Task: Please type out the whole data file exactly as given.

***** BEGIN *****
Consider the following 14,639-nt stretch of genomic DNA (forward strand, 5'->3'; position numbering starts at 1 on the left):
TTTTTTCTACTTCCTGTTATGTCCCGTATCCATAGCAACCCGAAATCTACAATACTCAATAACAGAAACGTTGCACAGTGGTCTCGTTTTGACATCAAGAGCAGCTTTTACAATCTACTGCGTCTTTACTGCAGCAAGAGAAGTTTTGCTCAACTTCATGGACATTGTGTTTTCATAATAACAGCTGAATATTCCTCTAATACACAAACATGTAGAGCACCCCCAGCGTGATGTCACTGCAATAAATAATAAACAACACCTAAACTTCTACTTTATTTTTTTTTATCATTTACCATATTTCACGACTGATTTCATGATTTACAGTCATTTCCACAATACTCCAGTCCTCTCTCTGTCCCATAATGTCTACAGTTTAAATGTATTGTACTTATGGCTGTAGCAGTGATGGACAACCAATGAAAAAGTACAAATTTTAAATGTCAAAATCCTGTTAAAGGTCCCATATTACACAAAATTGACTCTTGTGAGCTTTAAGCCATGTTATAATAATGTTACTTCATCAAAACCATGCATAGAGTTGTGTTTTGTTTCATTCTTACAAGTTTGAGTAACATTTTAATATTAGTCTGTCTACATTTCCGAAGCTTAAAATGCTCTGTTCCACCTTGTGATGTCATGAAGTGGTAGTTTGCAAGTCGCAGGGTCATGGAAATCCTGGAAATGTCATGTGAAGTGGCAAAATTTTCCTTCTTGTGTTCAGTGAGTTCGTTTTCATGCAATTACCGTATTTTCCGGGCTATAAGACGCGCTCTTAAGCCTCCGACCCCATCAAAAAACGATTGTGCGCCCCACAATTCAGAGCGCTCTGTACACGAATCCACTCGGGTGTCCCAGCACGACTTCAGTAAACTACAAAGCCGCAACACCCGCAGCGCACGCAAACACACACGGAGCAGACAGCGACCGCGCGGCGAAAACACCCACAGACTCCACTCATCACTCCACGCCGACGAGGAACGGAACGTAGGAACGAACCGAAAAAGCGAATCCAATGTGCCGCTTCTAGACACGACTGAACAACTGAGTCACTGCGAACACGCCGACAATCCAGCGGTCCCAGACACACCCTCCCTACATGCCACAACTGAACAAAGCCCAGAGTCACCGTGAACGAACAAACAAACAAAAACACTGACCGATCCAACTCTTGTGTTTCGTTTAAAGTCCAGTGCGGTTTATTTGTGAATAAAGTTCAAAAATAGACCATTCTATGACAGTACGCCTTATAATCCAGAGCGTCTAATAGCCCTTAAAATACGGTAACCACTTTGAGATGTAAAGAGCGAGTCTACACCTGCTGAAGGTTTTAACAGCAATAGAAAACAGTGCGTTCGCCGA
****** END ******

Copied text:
Consider the following 14,639-nt stretch of genomic DNA (forward strand, 5'->3'; position numbering starts at 1 on the left):
TTTTTTCTACTTCCTGTTATGTCCCGTATCCATAGCAACCCGAAATCTACAATACTCAATAACAGAAACGTTGCACAGTGGTCTCGTTTTGACATCAAGAGCAGCTTTTACAATCTACTGCGTCTTTACTGCAGCAAGAGAAGTTTTGCTCAACTTCATGGACATTGTGTTTTCATAATAACAGCTGAATATTCCTCTAATACACAAACATGTAGAGCACCCCCAGCGTGATGTCACTGCAATAAATAATAAACAACACCTAAACTTCTACTTTATTTTTTTTTATCATTTACCATATTTCACGACTGATTTCATGATTTACAGTCATTTCCACAATACTCCAGTCCTCTCTCTGTCCCATAATGTCTACAGTTTAAATGTATTGTACTTATGGCTGTAGCAGTGATGGACAACCAATGAAAAAGTACAAATTTTAAATGTCAAAATCCTGTTAAAGGTCCCATATTACACAAAATTGACTCTTGTGAGCTTTAAGCCATGTTATAATAATGTTACTTCATCAAAACCATGCATAGAGTTGTGTTTTGTTTCATTCTTACAAGTTTGAGTAACATTTTAATATTAGTCTGTCTACATTTCCGAAGCTTAAAATGCTCTGTTCCACCTTGTGATGTCATGAAGTGGTAGTTTGCAAGTCGCAGGGTCATGGAAATCCTGGAAATGTCATGTGAAGTGGCAAAATTTTCCTTCTTGTGTTCAGTGAGTTCGTTTTCATGCAATTACCGTATTTTCCGGGCTATAAGACGCGCTCTTAAGCCTCCGACCCCATCAAAAAACGATTGTGCGCCCCACAATTCAGAGCGCTCTGTACACGAATCCACTCGGGTGTCCCAGCACGACTTCAGTAAACTACAAAGCCGCAACACCCGCAGCGCACGCAAACACACACGGAGCAGACAGCGACCGCGCGGCGAAAACACCCACAGACTCCACTCATCACTCCACGCCGACGAGGAACGGAACGTAGGAACGAACCGAAAAAGCGAATCCAATGTGCCGCTTCTAGACACGACTGAACAACTGAGTCACTGCGAACACGCCGACAATCCAGCGGTCCCAGACACACCCTCCCTACATGCCACAACTGAACAAAGCCCAGAGTCACCGTGAACGAACAAACAAACAAAAACACTGACCGATCCAACTCTTGTGTTTCGTTTAAAGTCCAGTGCGGTTTATTTGTGAATAAAGTTCAAAAATAGACCATTCTATGACAGTACGCCTTATAATCCAGAGCGTCTAATAGCCCTTAAAATACGGTAACCACTTTGAGATGTAAAGAGCGAGTCTACACCTGCTGAAGGTTTTAACAGCAATAGAAAACAGTGCGTTCGCCGA